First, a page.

Lying is inevitable part of our everyday lives. Sometimes we lie, sometimes we are lied to. Sometimes it is just a simple lie about who puts presents for children under the Christmas tree, sometimes it is a big lie trying to get out of trouble. And we all know that some people are better liars than others and now scientists think they know why. Researchers from the University of North Florida and the University of Sheffield, U.K. for the first time have showed that working memory helps children tell better lies.
To tell simply, the result of the research is – the higher a child’s verbal working memory, the better their ability to process the verbal information necessary to tell a believable lie. Dr. Tracy Alloway, one of the lead researchers in this new study, said that “this research shows that thought processes, specifically verbal working memory, are important to complex social interactions, like lying, because the children needed to juggle multiple pieces of information while keeping the researcher’s perspective in mind”. Working memory is the ability to process information, which was tested during the research.
In the research there were 137 children ages 6 to 7 years old and had their verbal working memory tested. Scientists asked them a series of trivia questions written on a card. Children were aware that the answers were written on the back of the card in different colours, along with a picture. To test the lying ability the researchers left the room after telling participants not to look to the other side of the card for the answer.
Of course, in order to know who is lying, there was a hidden camera, observing the kids showing who looked at the back of the card for the answer. Then, after a certain period of time, researchers were back and asked the answer to a question. Those who looked to the other side of the card answered correctly. However, the way scientists figured out the lying abilities of the children was way more sophisticated.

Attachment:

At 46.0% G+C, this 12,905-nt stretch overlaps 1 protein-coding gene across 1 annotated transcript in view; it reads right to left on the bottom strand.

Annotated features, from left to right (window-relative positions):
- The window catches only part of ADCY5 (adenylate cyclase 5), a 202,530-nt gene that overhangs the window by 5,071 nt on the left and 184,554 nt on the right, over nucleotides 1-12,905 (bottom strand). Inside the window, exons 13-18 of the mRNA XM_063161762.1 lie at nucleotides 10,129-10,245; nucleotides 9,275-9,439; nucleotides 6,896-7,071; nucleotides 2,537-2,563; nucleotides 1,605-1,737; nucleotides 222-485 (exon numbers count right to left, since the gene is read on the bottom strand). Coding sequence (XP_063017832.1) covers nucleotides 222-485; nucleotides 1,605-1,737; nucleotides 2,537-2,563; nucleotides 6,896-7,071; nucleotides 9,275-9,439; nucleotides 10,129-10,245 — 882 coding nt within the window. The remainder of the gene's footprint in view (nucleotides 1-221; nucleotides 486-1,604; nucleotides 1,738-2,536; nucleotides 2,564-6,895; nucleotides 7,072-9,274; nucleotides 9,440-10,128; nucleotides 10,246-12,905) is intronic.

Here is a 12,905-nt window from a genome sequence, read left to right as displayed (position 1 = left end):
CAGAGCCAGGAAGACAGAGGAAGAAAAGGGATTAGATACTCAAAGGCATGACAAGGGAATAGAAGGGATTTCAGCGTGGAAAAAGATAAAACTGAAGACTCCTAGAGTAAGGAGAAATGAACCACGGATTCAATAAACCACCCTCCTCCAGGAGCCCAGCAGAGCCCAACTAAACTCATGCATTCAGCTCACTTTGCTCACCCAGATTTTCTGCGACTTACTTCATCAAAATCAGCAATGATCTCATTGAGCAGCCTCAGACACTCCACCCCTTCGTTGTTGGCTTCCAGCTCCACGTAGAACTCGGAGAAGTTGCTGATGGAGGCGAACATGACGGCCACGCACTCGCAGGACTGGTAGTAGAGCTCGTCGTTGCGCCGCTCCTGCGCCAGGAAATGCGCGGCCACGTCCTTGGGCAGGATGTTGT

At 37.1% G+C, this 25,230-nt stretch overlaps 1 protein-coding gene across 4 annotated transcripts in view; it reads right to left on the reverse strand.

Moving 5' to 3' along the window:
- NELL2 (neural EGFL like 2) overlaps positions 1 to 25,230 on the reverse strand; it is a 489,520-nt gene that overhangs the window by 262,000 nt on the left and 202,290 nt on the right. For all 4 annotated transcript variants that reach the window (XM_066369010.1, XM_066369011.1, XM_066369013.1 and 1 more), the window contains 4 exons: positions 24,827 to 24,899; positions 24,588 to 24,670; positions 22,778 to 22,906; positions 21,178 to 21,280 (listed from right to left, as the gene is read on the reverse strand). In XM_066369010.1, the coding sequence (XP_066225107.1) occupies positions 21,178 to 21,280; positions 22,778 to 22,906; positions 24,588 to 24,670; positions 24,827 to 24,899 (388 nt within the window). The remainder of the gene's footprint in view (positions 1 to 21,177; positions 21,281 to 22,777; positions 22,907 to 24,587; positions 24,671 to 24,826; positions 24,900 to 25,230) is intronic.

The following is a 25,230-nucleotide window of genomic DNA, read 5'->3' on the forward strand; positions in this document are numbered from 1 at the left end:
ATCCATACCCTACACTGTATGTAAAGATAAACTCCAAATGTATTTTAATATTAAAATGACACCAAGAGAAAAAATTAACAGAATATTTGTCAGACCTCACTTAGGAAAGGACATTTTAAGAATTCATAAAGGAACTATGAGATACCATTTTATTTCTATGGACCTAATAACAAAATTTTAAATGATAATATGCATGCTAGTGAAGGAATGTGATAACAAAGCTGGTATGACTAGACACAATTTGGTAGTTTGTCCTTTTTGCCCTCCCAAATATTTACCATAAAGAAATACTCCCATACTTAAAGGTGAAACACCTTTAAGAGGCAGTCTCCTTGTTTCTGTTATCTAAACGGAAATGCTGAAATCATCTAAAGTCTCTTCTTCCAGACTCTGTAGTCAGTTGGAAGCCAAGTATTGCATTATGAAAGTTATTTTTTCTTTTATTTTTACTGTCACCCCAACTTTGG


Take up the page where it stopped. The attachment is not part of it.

The researchers asked children, who peeked at the answer, about the colour the answer was written in and the picture. Children with higher verbal working memory answered them wrong in order to verbally disguise that they peeked, even though were asked not to. However, children with lower verbal working memory answered the entrapment questions correctly, verbally revealing that they had looked to the other side of the card.
To develop research further, scientists also tested visuo-spatial working memory of the children. Simply put, it is ability to process visual information, like images and numbers. However, differently than with verbal working memory, there was no association between avoiding entrapment and visuo-spatial working memory ability. Scientists think it is because lying requires verbal information and not visual.
Scientists say that researching lying is a rather interesting field of study, since it is known that adults lie in approximately a fifth of their social exchanges lasting 10 or more minutes. This is the first study to connect verbal working memory and good lying abilities. Results mean that, although lying kids are still not a pleasant surprise for their parents, good liars tend to be more intelligent.